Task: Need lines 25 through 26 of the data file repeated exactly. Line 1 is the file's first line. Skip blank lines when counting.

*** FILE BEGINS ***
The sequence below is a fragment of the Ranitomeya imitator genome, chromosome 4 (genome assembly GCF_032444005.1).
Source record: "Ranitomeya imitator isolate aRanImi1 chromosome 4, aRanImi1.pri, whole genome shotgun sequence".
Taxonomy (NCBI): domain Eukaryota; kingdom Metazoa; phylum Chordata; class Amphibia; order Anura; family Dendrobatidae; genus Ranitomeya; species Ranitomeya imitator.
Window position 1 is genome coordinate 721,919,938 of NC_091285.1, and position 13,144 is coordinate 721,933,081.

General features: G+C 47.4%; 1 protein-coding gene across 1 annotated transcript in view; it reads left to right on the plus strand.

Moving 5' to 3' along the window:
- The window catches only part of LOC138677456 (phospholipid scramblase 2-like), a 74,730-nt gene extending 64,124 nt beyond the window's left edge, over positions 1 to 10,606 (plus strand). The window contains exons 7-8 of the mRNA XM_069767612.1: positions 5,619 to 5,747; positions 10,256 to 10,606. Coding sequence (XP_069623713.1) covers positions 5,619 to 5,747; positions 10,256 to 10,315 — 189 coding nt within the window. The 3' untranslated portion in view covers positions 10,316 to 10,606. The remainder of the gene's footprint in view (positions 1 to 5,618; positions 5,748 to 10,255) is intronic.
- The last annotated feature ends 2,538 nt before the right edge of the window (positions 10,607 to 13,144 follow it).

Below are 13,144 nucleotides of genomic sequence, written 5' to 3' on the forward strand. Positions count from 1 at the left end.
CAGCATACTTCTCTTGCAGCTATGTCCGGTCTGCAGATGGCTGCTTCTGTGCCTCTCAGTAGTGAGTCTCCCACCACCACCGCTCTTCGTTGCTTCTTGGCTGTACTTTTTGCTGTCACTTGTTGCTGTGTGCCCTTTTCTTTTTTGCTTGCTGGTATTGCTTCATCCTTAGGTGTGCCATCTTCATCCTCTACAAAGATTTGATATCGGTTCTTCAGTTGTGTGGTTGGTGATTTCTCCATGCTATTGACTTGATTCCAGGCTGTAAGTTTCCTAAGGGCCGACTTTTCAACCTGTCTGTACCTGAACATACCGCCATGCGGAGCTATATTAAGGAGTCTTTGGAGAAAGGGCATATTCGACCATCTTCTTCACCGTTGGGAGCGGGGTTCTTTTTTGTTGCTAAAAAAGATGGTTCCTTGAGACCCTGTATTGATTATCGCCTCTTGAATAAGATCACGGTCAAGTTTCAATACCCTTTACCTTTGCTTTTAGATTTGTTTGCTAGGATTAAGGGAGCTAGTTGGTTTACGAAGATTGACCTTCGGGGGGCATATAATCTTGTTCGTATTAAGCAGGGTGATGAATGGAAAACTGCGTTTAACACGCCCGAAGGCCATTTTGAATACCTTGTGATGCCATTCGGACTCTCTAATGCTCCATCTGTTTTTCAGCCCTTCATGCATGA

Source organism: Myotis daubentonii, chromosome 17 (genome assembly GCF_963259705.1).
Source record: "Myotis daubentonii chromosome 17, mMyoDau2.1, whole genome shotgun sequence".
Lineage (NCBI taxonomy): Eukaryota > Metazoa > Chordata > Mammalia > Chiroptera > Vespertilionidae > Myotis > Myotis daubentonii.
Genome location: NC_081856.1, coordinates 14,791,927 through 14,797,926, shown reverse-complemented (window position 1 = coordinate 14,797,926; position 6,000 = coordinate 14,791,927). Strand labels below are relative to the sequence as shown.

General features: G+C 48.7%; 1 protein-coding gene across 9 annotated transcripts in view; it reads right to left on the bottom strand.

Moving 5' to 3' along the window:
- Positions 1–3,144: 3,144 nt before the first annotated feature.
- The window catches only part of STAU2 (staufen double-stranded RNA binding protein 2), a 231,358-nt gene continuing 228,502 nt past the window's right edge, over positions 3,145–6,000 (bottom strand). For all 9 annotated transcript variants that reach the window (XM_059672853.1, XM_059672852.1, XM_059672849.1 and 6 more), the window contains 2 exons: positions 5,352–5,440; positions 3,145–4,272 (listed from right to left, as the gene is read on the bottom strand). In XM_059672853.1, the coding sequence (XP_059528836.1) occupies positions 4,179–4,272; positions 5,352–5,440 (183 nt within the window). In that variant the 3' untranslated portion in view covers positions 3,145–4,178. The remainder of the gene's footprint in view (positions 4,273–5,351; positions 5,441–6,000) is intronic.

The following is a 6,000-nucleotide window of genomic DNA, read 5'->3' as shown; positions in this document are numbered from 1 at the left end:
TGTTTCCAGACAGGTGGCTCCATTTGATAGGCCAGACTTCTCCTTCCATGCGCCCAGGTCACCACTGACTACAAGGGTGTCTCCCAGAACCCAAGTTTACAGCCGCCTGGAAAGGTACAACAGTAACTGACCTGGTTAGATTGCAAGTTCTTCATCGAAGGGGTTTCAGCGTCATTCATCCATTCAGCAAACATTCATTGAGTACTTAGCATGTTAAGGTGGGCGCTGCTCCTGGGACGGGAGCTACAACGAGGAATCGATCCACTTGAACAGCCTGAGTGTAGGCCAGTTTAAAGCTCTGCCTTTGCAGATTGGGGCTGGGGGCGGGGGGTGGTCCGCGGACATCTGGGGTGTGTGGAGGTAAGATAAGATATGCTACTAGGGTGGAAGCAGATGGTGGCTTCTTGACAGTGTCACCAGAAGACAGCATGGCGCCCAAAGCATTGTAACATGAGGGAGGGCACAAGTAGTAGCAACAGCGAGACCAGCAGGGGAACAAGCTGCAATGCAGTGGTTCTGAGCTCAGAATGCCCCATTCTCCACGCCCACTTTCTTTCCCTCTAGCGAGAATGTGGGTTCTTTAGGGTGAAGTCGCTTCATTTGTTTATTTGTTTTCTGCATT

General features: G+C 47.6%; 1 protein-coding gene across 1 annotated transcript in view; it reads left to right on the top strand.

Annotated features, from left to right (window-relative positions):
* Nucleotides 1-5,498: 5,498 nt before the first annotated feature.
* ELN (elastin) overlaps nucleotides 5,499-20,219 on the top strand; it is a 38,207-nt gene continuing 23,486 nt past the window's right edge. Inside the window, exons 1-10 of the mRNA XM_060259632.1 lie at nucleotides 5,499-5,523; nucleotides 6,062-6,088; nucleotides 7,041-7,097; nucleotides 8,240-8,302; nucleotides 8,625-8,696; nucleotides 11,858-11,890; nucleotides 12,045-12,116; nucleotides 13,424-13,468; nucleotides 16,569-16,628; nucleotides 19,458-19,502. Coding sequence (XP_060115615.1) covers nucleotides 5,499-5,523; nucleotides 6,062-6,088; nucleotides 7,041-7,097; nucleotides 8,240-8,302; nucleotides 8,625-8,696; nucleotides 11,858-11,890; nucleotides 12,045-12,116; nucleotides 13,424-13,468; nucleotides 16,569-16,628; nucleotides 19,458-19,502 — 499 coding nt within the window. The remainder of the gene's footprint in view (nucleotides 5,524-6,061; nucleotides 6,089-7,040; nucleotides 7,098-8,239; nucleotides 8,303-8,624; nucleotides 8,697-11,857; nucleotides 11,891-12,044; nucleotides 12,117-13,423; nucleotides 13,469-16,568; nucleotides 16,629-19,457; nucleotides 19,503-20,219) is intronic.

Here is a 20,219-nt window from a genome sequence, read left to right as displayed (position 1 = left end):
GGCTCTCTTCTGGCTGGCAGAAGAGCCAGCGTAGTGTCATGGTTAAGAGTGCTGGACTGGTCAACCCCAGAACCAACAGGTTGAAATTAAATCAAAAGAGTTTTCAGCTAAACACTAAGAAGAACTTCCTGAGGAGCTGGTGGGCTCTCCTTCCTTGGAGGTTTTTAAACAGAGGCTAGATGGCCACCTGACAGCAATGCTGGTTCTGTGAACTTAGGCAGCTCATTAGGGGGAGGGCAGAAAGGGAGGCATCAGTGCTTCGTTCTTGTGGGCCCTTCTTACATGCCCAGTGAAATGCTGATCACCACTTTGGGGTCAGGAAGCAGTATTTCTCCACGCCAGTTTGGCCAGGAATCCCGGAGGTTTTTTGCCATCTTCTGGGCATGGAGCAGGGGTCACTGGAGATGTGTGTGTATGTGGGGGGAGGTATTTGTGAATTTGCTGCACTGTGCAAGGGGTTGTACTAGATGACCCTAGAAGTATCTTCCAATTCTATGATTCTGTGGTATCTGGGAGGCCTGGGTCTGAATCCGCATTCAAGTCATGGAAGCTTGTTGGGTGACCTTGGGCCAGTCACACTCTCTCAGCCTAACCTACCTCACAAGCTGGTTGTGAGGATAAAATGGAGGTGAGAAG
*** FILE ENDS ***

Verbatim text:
Here is a 20,219-nt window from a genome sequence, read left to right as displayed (position 1 = left end):
GGCTCTCTTCTGGCTGGCAGAAGAGCCAGCGTAGTGTCATGGTTAAGAGTGCTGGACTGGTCAACCCCAGAACCAACAGGTTGAAATTAAATCAAAAGAGTTTTCAGCTAAACACTAAGAAGAACTTCCTGAGGAGCTGGTGGGCTCTCCTTCCTTGGAGGTTTTTAAACAGAGGCTAGATGGCCACCTGACAGCAATGCTGGTTCTGTGAACTTAGGCAGCTCATTAGGGGGAGGGCAGAAAGGGAGGCATCAGTGCTTCGTTCTTGTGGGCCCTTCTTACATGCCCAGTGAAATGCTGATCACCACTTTGGGGTCAGGAAGCAGTATTTCTCCACGCCAGTTTGGCCAGGAATCCCGGAGGTTTTTTGCCATCTTCTGGGCATGGAGCAGGGGTCACTGGAGATGTGTGTGTATGTGGGGGGAGGTATTTGTGAATTTGCTGCACTGTGCAAGGGGTTGTACTAGATGACCCTAGAAGTATCTTCCAATTCTATGATTCTGTGGTATCTGGGAGGCCTGGGTCTGAATCCGCATTCAAGTCATGGAAGCTTGTTGGGTGACCTTGGGCCAGTCACACTCTCTCAGCCTAACCTACCTCACAAGCTGGTTGTGAGGATAAAATGGAGGTGAGAAG